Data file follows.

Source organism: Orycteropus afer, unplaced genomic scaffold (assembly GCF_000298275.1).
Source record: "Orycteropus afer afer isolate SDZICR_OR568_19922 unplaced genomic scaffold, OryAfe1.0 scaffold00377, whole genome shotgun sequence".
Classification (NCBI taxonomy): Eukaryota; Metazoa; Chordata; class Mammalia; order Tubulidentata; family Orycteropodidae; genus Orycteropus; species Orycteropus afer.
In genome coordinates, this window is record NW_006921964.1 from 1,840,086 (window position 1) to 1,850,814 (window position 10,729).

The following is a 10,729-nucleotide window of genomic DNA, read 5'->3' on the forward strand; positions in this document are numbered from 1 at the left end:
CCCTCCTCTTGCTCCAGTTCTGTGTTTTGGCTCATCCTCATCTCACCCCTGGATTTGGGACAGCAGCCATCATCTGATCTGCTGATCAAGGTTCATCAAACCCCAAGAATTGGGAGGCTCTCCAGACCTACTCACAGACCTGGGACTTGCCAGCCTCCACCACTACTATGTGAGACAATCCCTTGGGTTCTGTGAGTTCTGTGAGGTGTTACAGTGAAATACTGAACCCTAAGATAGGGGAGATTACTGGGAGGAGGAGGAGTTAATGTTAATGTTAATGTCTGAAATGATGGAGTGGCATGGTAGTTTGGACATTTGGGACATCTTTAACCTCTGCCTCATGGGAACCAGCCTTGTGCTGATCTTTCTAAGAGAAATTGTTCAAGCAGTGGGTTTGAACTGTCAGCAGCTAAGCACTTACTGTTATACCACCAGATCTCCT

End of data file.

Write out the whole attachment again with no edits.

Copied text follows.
Source organism: Orycteropus afer, unplaced genomic scaffold (assembly GCF_000298275.1).
Source record: "Orycteropus afer afer isolate SDZICR_OR568_19922 unplaced genomic scaffold, OryAfe1.0 scaffold00377, whole genome shotgun sequence".
Classification (NCBI taxonomy): Eukaryota; Metazoa; Chordata; class Mammalia; order Tubulidentata; family Orycteropodidae; genus Orycteropus; species Orycteropus afer.
In genome coordinates, this window is record NW_006921964.1 from 1,840,086 (window position 1) to 1,850,814 (window position 10,729).

The following is a 10,729-nucleotide window of genomic DNA, read 5'->3' on the forward strand; positions in this document are numbered from 1 at the left end:
CCCTCCTCTTGCTCCAGTTCTGTGTTTTGGCTCATCCTCATCTCACCCCTGGATTTGGGACAGCAGCCATCATCTGATCTGCTGATCAAGGTTCATCAAACCCCAAGAATTGGGAGGCTCTCCAGACCTACTCACAGACCTGGGACTTGCCAGCCTCCACCACTACTATGTGAGACAATCCCTTGGGTTCTGTGAGTTCTGTGAGGTGTTACAGTGAAATACTGAACCCTAAGATAGGGGAGATTACTGGGAGGAGGAGGAGTTAATGTTAATGTTAATGTCTGAAATGATGGAGTGGCATGGTAGTTTGGACATTTGGGACATCTTTAACCTCTGCCTCATGGGAACCAGCCTTGTGCTGATCTTTCTAAGAGAAATTGTTCAAGCAGTGGGTTTGAACTGTCAGCAGCTAAGCACTTACTGTTATACCACCAGATCTCCT